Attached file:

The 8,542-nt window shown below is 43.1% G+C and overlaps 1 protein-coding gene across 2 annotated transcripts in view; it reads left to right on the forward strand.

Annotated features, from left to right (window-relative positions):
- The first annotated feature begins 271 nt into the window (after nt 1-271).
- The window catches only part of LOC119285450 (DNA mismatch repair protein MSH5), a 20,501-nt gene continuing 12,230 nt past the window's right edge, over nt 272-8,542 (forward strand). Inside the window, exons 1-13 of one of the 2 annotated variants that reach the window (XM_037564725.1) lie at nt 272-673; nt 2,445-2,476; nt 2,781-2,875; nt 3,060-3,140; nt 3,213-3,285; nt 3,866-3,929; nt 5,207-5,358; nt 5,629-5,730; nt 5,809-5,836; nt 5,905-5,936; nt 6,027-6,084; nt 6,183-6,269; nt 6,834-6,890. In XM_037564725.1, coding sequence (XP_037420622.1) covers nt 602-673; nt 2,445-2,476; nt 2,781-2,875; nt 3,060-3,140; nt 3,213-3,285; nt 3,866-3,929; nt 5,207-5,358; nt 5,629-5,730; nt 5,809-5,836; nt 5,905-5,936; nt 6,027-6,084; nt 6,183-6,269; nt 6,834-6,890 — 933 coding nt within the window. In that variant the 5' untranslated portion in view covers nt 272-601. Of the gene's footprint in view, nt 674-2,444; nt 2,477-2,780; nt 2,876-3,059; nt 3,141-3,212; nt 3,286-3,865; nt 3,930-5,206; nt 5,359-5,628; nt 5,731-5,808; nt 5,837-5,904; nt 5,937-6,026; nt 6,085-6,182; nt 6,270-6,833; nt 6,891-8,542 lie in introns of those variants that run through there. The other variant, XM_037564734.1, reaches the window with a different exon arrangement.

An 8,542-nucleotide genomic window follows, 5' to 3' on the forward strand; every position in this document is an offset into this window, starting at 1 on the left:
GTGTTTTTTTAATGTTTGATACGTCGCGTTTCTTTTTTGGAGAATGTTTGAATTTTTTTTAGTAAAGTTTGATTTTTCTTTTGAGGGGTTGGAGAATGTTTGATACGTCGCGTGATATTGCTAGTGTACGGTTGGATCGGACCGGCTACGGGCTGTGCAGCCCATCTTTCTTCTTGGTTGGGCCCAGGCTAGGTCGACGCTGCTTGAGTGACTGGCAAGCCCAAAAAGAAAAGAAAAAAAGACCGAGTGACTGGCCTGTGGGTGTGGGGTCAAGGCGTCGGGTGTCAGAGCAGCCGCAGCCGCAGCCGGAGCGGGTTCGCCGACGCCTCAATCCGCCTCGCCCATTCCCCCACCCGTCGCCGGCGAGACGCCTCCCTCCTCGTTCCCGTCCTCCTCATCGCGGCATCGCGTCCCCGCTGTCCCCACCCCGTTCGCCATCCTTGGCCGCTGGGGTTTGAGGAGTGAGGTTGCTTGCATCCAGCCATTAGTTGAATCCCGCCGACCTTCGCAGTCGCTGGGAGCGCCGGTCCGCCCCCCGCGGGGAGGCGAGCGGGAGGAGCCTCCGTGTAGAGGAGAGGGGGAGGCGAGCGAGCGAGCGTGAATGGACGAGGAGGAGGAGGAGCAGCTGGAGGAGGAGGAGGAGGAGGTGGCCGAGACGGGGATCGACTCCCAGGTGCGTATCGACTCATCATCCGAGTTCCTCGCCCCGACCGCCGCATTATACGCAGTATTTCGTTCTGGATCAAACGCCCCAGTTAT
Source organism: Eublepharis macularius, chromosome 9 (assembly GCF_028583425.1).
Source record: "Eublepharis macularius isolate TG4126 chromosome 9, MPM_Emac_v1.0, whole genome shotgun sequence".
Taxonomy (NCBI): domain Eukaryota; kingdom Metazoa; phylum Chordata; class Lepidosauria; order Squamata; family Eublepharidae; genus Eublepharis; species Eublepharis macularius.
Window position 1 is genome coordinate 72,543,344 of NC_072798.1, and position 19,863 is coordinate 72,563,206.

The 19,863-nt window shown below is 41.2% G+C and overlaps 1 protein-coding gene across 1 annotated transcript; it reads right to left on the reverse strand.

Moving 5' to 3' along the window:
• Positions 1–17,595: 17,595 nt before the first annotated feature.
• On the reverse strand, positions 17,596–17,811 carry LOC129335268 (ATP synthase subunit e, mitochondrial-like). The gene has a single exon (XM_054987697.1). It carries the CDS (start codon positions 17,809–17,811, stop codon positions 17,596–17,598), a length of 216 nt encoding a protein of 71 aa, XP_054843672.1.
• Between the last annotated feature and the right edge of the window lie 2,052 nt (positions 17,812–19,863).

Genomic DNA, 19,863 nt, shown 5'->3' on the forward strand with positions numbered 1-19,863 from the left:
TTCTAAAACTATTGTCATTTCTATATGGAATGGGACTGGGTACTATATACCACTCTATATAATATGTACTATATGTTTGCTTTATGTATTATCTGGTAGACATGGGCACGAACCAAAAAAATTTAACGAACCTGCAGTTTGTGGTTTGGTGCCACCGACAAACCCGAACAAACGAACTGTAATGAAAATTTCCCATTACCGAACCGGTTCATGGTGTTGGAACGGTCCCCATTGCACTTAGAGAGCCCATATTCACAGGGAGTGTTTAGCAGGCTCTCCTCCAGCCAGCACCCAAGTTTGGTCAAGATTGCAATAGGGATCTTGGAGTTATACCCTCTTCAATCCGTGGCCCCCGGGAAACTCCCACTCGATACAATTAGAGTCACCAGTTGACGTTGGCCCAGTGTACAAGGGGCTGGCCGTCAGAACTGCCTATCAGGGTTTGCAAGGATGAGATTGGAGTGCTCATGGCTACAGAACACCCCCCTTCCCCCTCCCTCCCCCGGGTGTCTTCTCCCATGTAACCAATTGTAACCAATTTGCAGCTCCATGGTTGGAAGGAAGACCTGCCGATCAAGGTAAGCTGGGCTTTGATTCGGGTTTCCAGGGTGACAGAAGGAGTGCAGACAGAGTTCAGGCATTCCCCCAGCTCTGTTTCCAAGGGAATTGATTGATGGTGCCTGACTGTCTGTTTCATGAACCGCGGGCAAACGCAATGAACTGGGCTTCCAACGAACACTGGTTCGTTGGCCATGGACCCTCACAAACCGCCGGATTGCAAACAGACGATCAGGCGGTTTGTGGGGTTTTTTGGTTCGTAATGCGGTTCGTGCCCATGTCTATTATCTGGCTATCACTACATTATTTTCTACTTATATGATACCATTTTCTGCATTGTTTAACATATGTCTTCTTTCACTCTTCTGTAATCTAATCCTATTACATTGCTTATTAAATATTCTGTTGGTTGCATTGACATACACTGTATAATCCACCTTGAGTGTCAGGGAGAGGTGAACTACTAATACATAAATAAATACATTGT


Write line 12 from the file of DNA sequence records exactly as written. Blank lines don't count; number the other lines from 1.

Moving 5' to 3' along the window: